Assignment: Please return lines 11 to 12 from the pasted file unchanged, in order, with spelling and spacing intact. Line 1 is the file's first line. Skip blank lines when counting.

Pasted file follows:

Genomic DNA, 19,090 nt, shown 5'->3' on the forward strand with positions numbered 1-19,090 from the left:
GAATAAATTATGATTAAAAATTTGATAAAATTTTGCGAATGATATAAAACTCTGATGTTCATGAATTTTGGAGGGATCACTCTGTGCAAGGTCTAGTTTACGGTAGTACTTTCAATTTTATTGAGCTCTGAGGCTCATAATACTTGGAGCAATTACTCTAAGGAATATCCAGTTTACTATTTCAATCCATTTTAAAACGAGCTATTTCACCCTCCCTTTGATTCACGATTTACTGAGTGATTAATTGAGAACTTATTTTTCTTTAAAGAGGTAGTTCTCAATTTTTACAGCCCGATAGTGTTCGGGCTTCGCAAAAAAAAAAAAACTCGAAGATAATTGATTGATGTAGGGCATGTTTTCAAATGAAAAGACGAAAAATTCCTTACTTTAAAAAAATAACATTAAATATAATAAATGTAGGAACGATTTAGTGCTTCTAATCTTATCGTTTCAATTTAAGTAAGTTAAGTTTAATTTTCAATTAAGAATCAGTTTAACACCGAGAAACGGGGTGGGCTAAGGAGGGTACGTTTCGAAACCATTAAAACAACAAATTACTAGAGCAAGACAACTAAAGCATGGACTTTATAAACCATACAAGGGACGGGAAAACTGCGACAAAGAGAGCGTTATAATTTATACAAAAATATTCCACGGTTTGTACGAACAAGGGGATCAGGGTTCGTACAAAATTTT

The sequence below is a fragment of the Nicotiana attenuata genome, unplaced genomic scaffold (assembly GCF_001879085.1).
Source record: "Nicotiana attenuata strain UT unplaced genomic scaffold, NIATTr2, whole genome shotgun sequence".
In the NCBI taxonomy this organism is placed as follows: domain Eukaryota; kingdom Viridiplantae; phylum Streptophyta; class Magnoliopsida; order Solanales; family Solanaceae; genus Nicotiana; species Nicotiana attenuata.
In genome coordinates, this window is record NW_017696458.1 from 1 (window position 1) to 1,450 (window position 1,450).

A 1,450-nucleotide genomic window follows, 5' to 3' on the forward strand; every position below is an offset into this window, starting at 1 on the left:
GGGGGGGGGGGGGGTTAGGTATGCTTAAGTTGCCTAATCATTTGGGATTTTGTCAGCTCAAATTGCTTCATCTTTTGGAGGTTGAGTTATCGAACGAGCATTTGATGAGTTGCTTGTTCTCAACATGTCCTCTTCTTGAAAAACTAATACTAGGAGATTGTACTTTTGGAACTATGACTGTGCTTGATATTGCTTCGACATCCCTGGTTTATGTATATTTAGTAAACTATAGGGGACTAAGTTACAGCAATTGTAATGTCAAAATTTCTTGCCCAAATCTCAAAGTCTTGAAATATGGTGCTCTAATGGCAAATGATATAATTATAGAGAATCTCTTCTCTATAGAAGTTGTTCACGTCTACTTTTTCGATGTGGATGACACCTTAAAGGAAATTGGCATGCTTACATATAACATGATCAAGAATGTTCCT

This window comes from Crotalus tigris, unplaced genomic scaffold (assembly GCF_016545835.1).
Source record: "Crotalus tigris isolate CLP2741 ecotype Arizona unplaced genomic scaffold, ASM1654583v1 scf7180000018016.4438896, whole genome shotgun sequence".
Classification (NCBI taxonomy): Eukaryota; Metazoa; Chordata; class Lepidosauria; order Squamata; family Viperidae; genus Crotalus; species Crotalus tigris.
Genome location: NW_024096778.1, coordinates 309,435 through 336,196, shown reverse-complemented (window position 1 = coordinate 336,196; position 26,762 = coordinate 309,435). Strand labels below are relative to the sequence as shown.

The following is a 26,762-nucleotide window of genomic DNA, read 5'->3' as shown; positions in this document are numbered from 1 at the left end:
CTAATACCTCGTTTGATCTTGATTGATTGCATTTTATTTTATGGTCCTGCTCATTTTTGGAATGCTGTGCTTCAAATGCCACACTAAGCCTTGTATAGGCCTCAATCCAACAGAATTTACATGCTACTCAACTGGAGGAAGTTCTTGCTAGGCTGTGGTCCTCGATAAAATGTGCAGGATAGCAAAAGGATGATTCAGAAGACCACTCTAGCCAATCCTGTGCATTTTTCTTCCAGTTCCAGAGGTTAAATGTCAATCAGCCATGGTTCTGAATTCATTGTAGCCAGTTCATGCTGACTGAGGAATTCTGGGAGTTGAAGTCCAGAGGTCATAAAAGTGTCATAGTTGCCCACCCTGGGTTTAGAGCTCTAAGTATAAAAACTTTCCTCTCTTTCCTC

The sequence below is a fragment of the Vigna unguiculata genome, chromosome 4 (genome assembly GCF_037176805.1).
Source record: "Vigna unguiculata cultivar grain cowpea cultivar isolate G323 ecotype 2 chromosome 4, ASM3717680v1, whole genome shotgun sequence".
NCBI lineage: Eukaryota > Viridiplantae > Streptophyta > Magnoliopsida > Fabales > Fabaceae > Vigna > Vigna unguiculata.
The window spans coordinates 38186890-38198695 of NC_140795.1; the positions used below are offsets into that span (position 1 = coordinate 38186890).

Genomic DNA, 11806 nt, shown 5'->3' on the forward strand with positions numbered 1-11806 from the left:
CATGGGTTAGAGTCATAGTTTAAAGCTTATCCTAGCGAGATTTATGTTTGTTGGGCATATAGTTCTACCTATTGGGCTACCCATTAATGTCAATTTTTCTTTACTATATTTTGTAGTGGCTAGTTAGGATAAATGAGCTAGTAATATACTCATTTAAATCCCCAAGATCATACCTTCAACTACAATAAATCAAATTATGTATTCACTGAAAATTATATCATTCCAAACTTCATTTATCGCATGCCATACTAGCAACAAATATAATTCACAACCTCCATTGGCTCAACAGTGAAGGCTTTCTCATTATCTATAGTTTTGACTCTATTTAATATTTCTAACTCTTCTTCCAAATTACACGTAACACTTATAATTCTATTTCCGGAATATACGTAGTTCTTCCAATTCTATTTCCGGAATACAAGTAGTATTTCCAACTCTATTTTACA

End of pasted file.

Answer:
Classification (NCBI taxonomy): Eukaryota; Metazoa; Chordata; class Lepidosauria; order Squamata; family Viperidae; genus Crotalus; species Crotalus tigris.
Genome location: NW_024096778.1, coordinates 309,435 through 336,196, shown reverse-complemented (window position 1 = coordinate 336,196; position 26,762 = coordinate 309,435). Strand labels below are relative to the sequence as shown.